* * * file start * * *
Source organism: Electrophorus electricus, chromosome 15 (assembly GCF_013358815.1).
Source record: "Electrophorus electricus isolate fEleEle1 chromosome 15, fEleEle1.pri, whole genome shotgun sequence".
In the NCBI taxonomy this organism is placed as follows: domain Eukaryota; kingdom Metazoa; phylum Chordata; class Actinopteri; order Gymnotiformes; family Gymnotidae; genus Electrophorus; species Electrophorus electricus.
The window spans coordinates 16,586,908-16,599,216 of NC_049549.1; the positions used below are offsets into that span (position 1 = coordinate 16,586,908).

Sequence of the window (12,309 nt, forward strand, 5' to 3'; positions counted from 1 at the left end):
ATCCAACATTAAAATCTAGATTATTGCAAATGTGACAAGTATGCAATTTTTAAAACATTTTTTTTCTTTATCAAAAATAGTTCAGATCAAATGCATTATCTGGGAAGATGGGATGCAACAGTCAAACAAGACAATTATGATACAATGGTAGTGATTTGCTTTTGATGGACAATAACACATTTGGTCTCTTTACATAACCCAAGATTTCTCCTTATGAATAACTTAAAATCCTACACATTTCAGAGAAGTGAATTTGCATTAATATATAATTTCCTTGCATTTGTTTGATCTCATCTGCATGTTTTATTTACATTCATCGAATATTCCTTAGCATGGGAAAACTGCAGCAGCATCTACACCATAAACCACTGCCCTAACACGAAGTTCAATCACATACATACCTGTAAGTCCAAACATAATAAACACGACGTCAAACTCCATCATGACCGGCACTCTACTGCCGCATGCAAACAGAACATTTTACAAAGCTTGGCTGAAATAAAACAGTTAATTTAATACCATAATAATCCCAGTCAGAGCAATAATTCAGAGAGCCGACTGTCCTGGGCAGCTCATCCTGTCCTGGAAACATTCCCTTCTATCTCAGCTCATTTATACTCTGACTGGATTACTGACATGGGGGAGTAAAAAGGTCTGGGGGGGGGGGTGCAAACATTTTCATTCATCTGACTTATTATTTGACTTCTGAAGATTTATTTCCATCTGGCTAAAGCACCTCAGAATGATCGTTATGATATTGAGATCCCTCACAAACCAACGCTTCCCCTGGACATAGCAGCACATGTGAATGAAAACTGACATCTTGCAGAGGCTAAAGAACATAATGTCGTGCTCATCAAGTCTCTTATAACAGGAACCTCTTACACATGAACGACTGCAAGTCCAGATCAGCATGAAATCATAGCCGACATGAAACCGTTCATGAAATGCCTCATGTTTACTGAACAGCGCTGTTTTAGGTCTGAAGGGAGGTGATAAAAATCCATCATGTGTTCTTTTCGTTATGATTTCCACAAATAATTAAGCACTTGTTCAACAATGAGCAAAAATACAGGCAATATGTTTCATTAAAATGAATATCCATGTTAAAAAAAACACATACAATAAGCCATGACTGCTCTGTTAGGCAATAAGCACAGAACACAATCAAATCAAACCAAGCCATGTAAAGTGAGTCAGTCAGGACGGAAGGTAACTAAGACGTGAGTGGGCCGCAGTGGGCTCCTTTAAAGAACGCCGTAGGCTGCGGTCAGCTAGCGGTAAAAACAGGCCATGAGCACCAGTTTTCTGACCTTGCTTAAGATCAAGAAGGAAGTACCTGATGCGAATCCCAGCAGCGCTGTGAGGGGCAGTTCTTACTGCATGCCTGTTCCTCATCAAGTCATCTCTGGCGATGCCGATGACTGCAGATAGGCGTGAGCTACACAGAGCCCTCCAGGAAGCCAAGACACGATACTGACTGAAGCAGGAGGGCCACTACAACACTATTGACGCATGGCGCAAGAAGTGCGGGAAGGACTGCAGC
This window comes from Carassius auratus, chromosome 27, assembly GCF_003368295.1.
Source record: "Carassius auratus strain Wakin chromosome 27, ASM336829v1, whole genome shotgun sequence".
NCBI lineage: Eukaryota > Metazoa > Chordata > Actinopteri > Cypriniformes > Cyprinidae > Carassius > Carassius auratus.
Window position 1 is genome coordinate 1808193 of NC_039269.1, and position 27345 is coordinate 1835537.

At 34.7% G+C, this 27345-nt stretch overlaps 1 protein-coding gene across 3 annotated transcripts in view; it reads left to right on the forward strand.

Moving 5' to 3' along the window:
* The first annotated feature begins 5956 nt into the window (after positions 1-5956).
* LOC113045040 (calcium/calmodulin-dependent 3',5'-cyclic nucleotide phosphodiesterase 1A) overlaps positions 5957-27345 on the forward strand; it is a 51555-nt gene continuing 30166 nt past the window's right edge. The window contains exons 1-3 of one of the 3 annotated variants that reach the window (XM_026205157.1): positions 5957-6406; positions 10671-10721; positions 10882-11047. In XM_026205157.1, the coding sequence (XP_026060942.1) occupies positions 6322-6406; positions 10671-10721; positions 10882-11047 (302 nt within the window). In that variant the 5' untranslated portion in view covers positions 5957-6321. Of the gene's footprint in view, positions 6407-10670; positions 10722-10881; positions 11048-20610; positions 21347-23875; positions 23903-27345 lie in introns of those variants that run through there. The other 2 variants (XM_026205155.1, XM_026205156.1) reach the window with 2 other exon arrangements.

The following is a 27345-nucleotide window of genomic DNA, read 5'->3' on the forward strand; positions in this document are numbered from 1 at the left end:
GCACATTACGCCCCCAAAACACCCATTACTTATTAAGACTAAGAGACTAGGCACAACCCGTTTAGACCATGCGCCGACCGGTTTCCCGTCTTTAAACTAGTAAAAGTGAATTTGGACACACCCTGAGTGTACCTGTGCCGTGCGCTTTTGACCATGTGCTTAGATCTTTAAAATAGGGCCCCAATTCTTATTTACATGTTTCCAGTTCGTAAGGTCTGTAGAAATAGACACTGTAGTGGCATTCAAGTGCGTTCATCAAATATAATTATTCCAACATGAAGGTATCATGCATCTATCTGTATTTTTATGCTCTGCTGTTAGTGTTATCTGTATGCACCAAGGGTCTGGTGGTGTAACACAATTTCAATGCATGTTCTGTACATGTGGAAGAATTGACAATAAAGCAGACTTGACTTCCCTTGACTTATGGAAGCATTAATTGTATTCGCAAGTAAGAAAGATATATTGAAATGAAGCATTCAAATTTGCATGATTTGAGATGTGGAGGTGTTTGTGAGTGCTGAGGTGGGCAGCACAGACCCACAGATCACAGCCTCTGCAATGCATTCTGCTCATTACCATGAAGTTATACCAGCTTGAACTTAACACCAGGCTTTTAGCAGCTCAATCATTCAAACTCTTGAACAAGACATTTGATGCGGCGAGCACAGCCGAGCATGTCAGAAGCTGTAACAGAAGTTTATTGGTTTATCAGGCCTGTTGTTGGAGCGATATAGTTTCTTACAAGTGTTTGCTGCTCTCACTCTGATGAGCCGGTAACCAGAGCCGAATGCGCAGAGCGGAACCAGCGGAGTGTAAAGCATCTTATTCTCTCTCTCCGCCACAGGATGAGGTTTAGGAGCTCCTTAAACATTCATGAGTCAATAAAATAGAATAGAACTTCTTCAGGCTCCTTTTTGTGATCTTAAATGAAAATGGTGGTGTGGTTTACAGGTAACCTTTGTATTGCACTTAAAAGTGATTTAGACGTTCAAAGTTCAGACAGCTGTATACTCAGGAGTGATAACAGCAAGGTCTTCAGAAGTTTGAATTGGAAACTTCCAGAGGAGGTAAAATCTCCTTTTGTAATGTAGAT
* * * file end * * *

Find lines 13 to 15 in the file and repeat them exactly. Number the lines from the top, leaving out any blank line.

* The first annotated feature begins 5956 nt into the window (after positions 1-5956).
* LOC113045040 (calcium/calmodulin-dependent 3',5'-cyclic nucleotide phosphodiesterase 1A) overlaps positions 5957-27345 on the forward strand; it is a 51555-nt gene continuing 30166 nt past the window's right edge. The window contains exons 1-3 of one of the 3 annotated variants that reach the window (XM_026205157.1): positions 5957-6406; positions 10671-10721; positions 10882-11047. In XM_026205157.1, the coding sequence (XP_026060942.1) occupies positions 6322-6406; positions 10671-10721; positions 10882-11047 (302 nt within the window). In that variant the 5' untranslated portion in view covers positions 5957-6321. Of the gene's footprint in view, positions 6407-10670; positions 10722-10881; positions 11048-20610; positions 21347-23875; positions 23903-27345 lie in introns of those variants that run through there. The other 2 variants (XM_026205155.1, XM_026205156.1) reach the window with 2 other exon arrangements.

The following is a 27345-nucleotide window of genomic DNA, read 5'->3' on the forward strand; positions in this document are numbered from 1 at the left end: